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JavaScript Spread Syntax (…)

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  • Last Updated : 05 Jan, 2023
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The spread syntax is used when expanding an iterable in places where many arguments or elements are expected. It also allows us the privilege to obtain a list of parameters from an array. The spread syntax was introduced in ES6 JavaScript. The spread syntax is different from the rest operator as the spread operator expands any iterable into a list of elements whereas the rest operator is used to add other information supplied.

The spread syntax can be used in three places:


// spread in function call
function(...obj){ // function body }

// spread in array literal
var nameOfVar = [...valueToSpread];

// spread in object literal
var spreadObj = {...obj}


  • valueToSpread: The iterable that is to be assigned to the new variable is mentioned here. It can be an Array or a String.

Return Type: It returns the argument list of the object passed after three dots.

Spread syntax in Function arguments: The spread syntax can be used in to pass values in a function. It is helpful in situations where we do not know the exact number of arguments that are to be passed. This helps to replace the inbuilt apply() method

Example 1: In this example, we will use the spread syntax in the function arguments


function multiply(...objects){
    var ans = 1;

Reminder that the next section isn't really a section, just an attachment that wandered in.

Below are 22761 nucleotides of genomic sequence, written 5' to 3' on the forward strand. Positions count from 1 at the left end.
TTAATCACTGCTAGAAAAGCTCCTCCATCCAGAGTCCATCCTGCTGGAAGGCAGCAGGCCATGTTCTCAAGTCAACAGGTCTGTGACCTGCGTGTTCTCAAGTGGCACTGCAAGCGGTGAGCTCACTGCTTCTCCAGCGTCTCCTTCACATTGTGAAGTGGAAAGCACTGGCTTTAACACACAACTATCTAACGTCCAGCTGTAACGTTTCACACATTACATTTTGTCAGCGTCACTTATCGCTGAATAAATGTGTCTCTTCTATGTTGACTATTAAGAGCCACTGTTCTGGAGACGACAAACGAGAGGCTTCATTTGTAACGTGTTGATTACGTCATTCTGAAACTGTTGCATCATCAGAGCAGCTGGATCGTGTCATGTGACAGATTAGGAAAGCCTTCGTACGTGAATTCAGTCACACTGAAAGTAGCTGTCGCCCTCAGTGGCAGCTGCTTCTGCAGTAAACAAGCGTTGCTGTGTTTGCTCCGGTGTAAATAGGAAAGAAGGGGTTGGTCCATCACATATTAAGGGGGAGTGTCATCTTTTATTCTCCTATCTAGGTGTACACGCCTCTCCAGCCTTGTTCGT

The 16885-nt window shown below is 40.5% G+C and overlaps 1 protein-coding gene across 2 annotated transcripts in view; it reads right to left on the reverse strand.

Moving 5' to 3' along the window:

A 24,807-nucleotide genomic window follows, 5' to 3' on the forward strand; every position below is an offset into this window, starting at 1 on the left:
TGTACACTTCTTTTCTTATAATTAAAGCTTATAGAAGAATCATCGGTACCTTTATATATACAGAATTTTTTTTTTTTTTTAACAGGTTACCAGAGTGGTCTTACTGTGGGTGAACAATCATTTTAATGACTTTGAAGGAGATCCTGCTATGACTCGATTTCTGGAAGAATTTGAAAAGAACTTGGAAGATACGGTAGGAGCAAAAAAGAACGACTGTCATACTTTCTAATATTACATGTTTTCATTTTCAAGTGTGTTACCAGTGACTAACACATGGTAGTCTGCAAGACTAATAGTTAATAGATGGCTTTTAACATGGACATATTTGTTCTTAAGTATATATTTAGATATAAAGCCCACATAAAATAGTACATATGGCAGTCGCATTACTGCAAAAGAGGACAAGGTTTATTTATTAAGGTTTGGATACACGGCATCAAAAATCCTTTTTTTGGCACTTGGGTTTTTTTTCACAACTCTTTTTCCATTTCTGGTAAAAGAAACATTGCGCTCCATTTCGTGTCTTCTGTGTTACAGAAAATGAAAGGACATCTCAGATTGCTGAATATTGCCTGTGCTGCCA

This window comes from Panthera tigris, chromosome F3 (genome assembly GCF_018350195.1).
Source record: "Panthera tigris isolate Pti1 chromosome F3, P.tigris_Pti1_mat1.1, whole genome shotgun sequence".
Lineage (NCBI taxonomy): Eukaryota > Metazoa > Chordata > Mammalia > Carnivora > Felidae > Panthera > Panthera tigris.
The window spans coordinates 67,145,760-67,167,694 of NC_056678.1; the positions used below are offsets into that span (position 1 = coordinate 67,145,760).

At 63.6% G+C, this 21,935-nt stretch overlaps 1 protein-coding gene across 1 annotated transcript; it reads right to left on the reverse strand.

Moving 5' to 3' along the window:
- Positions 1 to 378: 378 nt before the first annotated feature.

for(var i = 0; i < objects.length; i++){
        ans *= objects[i];
multiply(8, 2);
multiply(9, 4, 6);



Spread syntax in Array literal: The spread syntax is very useful in array literal as it can be used for cloning an array. If we do cloning with inbuilt array methods or assignment operator it can cause some issues as the inbuilt method copy the reference(deep copy) of the array and any changes made in the new array will reflect in the old array.

Example 2: In this example, we will use the spread syntax in Array literal.


var alpha1 = ['a', 'b', 'c'];
var alpha2 = ['d', 'e', 'f'];
// Concatenating using three dots
alpha1 = [...alpha1, ...alpha2]; 


['a', 'b', 'c', 'd', 'e', 'f']

Spread syntax in object literal: The problem of deep copy also arises in cloning an object using the Assignment operator(‘=’). So, spread syntax helps to overcome this problem and create a new object with shallow copy i.e. changes made in the new object will not reflect in the old object.

Example 3: In this example, we will use the spread syntax in object literal.


var obj1 = {
    name: 'Sham',
    age: 20,
    skill: "Java"
var obj2 = {...obj1};


{name: 'Sham', age: 20, skill: 'Java'}

Apart from these examples, we can also use the spread operator to pass arguments in constructors. This is useful when we have data in the format of an array that cannot be directly passed as an array so the spread operator converts it into a list of parameters and the data is accepted.

Example: In this example, we will pass the date as an array and create a new date object.


var date = [2000, 6, 15];
var newDate = new Date(;


Sat Jul 15 2000 00:00:00 GMT+0530 (India Standard Time)

Errors and Exceptions: It must be understood that only those objects can be spread which are iterable. For eg. spreading a plain object will throw an error that the object is not iterable.



const demoObj = { 
  name: 'Ram',
  age: '22'
const cloneObj = [...demoObj];



We have a complete list of Javascript ES6 features, to check those please go through this Introduction to ES6 article.

We have a Cheat Sheet on Javascript where we covered all the important topics of Javascript to check those please go through Javascript Cheat Sheet-A Basic guide to JavaScript.  

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